HARTFORD, Conn. — The American Civil Liberties Union and ACLU of Connecticut filed a federal lawsuit today seeking to make absentee mail-in voting available to every eligible voter during the COVID-19 pandemic.
The lawsuit was filed on behalf of the Connecticut State Conference of NAACP Branches and the League of Women Voters of Connecticut, as well as an individual Connecticut resident who requires a safe alternative to voting in-person during COVID-19 because her age places her at higher risk for severe illness from COVID-19.
Despite the fact that the pandemic rages on and over 45,000 Connecticut residents have contracted COVID-19 so far — including over 4,300 deaths — the state has retained one of the most restrictive mail voting systems in the nation for the November general election.
Most states allow any eligible voter to cast an absentee ballot, but Connecticut requires that voters provide an excuse to do so. While Secretary of State Denise Merrill expanded absentee ballot access for the August primary under executive order from Gov. Ned Lamont, she has failed to do so for the November general election, meaning the vast majority of voters would be forced to vote in-person — or avoid voting at all for fear of becoming ill, disenfranchising tens of thousands — because they did not meet one of Connecticut’s narrow requirements to vote by mail.
“Connecticut is in the midst of a deadly pandemic and will be for the foreseeable future. The state should act now to make absentee mail-in voting accessible for all eligible voters throughout 2020. There is no reason to delay. It is a common-sense solution that will protect people’s health and their right to vote,” said Davin Rosborough, a senior staff attorney with the ACLU’s Voting Rights Project.
“Connecticut has been hard-hit by the COVID-19 pandemic, especially in Black and Latinx communities, and the hard truth remains that no one knows when this public health crisis will end. A crowded polling place can threaten people’s right to vote during normal times, and it could threaten their right to vote and their health during a pandemic. Connecticut must expand absentee vote by mail to include all eligible voters for November,” said Dan Barrett, legal director for the ACLU of Connecticut.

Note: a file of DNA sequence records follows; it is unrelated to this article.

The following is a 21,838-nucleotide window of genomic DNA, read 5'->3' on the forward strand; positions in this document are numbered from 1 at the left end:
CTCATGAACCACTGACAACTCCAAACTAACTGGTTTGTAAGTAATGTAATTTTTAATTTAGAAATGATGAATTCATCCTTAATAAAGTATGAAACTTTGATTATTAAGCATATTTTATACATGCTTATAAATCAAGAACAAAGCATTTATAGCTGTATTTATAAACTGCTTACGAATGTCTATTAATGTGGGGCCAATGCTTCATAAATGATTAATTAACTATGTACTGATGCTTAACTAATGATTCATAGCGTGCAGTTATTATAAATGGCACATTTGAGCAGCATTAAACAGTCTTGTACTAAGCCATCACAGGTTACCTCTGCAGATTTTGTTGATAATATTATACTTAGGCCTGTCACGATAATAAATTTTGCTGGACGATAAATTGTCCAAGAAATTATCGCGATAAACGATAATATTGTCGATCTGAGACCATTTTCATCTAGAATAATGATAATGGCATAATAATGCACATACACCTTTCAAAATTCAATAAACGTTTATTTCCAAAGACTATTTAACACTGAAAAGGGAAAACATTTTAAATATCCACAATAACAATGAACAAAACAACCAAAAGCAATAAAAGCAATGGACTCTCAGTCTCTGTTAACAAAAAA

Those who are most vulnerable to COVID-19, including people with certain preexisting medical conditions and older people, are not currently eligible to vote absentee in November unless they are “ill” or have a physical disability at the time of their ballot request. Connecticut voters without preexisting conditions who are nonetheless rightfully concerned about COVID-19 transmission are also unable to vote using the absentee process for the November election.
The impact, the lawsuit notes, falls especially heavily on Black voters, who are disproportionately affected by the pandemic: “Connecticut’s history of discrimination against Black people, as well as continuing discrimination in areas such as education, employment, and health care, interacts with Connecticut’s narrow absentee voting requirements to hinder their ability to participate effectively in the political process in violation of Section 2 of the Voting Rights Act.”
“The Black community has been hit the hardest in the state by COVID-19 by devastating our people’s health and finances, and now it seems we will be hit the hardest politically in the state of Connecticut if there are not protections put in place for voting rights in November. We need to do everything possible to prevent a huge political catastrophe in November, and that means making sure people are able to vote in a safe manner,” said Scot X. Esdaile, president of the Connecticut NAACP State Conference.
“Many of our state’s citizens rely on and trust the nonpartisan voting and election information provided by the League of Women Voters of Connecticut. In order to fulfill our educational mission, we need to be able to distribute to voters accurate information well in advance of elections, including information about absentee voting by mail. COVID-19 remains a threat, and it is critical that our fall elections are carried out in a way that assures voters and election workers can participate safely, which means Connecticut must have absentee vote by mail available for everyone in November,” said Carol Reimers, president of the League of Women Voters of Connecticut.
The lawsuit, Connecticut NAACP v. Merrill, was filed in U.S. District Court in Hartford.
For a copy of the complaint: https://www.acluct.org/sites/default/files/01_2020-07-02_complaint_connecticut_naacp_v._merrill.pdf
For case details: https://www.acluct.org/en/cases/connecticut-naacp-v-merrill